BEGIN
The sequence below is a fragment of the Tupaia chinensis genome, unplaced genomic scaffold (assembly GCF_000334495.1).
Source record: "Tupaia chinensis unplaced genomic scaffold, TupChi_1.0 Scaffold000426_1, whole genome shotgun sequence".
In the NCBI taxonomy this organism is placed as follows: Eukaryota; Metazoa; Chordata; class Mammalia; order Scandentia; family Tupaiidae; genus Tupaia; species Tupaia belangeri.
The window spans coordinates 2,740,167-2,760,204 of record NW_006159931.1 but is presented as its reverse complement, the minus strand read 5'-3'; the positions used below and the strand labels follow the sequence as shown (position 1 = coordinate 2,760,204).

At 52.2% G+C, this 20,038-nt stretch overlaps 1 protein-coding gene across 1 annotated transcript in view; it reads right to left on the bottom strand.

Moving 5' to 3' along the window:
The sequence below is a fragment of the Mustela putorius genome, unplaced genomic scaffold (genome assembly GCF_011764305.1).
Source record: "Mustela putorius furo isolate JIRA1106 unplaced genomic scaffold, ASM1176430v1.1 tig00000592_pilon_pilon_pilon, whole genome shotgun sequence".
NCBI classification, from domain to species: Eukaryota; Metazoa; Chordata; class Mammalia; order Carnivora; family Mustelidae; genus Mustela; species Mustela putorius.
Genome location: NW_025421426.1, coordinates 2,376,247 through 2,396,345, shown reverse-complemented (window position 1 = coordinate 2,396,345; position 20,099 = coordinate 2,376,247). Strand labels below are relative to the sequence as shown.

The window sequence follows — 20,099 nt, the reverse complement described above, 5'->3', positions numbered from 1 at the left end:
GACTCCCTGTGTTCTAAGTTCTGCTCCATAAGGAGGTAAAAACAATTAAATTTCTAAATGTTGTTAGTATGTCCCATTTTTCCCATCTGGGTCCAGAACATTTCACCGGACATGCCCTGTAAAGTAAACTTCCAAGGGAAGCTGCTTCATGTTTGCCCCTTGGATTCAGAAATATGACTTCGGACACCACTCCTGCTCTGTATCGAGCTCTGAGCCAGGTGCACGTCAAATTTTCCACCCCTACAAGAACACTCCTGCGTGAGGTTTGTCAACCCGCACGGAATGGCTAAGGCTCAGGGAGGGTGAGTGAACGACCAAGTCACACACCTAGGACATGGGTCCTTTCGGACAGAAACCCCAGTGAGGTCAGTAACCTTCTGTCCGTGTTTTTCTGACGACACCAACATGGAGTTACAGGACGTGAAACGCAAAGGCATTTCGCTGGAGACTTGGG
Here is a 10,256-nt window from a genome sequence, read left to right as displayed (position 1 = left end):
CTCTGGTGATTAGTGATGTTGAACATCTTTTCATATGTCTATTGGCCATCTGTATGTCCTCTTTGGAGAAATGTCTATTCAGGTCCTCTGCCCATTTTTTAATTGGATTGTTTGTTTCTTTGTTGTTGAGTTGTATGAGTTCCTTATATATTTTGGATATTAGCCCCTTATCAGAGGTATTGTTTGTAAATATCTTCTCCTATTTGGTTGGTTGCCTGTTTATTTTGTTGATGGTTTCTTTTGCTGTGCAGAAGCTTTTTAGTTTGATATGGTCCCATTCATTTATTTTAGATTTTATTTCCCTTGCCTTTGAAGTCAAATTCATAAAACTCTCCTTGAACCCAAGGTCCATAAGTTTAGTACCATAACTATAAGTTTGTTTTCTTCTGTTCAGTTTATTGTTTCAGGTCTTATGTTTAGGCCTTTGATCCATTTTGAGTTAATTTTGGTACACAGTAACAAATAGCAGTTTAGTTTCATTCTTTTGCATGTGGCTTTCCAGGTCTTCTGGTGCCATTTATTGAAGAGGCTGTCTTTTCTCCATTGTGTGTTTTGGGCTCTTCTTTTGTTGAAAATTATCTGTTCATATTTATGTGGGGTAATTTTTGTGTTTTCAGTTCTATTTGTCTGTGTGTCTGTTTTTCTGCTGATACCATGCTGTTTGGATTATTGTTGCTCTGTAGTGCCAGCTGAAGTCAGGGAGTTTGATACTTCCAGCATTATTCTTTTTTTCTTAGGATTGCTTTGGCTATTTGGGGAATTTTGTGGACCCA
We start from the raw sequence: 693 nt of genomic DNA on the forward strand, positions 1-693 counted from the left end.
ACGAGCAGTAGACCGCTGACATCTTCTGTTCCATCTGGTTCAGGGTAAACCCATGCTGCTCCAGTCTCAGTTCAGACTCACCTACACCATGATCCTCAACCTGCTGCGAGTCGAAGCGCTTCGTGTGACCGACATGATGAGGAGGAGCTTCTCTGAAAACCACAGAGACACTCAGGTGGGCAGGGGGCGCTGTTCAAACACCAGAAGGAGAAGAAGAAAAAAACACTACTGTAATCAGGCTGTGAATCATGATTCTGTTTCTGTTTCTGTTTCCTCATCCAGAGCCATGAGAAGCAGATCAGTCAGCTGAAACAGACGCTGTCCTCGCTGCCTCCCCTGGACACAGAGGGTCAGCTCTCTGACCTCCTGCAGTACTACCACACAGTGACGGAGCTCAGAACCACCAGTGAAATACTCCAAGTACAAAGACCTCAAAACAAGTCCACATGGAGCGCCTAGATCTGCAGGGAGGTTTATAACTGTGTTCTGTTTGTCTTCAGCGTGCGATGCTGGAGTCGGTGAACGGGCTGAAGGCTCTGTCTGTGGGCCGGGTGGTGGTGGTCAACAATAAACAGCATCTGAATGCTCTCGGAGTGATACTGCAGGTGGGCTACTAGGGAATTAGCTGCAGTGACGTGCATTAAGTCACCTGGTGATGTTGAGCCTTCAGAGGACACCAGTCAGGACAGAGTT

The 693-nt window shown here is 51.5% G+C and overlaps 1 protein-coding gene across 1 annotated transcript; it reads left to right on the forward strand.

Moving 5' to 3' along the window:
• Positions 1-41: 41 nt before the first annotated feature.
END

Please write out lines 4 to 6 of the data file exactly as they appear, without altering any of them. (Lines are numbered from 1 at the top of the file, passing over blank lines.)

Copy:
The window spans coordinates 2,740,167-2,760,204 of record NW_006159931.1 but is presented as its reverse complement, the minus strand read 5'-3'; the positions used below and the strand labels follow the sequence as shown (position 1 = coordinate 2,760,204).

At 52.2% G+C, this 20,038-nt stretch overlaps 1 protein-coding gene across 1 annotated transcript in view; it reads right to left on the bottom strand.

Moving 5' to 3' along the window: